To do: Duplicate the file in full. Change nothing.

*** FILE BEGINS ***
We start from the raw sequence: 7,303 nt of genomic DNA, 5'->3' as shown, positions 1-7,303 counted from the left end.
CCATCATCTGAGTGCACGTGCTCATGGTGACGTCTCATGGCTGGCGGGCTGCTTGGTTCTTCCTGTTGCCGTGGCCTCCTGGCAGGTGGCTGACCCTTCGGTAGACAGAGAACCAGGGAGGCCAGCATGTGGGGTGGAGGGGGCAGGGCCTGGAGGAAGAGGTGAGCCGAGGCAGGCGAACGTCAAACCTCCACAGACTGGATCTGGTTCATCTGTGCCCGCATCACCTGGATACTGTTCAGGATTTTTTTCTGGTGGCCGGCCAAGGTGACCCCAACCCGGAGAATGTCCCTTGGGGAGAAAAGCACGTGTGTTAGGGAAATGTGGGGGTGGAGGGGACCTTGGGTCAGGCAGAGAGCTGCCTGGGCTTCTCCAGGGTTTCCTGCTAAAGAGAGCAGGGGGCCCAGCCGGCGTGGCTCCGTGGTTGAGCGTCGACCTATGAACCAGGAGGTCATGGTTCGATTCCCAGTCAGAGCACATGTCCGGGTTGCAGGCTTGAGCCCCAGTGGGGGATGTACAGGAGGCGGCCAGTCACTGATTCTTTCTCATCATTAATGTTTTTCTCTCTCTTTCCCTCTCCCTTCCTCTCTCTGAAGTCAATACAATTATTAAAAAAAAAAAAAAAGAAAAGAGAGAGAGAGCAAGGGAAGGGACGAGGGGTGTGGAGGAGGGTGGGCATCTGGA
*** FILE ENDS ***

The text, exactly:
We start from the raw sequence: 7,303 nt of genomic DNA, 5'->3' as shown, positions 1-7,303 counted from the left end.
CCATCATCTGAGTGCACGTGCTCATGGTGACGTCTCATGGCTGGCGGGCTGCTTGGTTCTTCCTGTTGCCGTGGCCTCCTGGCAGGTGGCTGACCCTTCGGTAGACAGAGAACCAGGGAGGCCAGCATGTGGGGTGGAGGGGGCAGGGCCTGGAGGAAGAGGTGAGCCGAGGCAGGCGAACGTCAAACCTCCACAGACTGGATCTGGTTCATCTGTGCCCGCATCACCTGGATACTGTTCAGGATTTTTTTCTGGTGGCCGGCCAAGGTGACCCCAACCCGGAGAATGTCCCTTGGGGAGAAAAGCACGTGTGTTAGGGAAATGTGGGGGTGGAGGGGACCTTGGGTCAGGCAGAGAGCTGCCTGGGCTTCTCCAGGGTTTCCTGCTAAAGAGAGCAGGGGGCCCAGCCGGCGTGGCTCCGTGGTTGAGCGTCGACCTATGAACCAGGAGGTCATGGTTCGATTCCCAGTCAGAGCACATGTCCGGGTTGCAGGCTTGAGCCCCAGTGGGGGATGTACAGGAGGCGGCCAGTCACTGATTCTTTCTCATCATTAATGTTTTTCTCTCTCTTTCCCTCTCCCTTCCTCTCTCTGAAGTCAATACAATTATTAAAAAAAAAAAAAAAGAAAAGAGAGAGAGAGCAAGGGAAGGGACGAGGGGTGTGGAGGAGGGTGGGCATCTGGA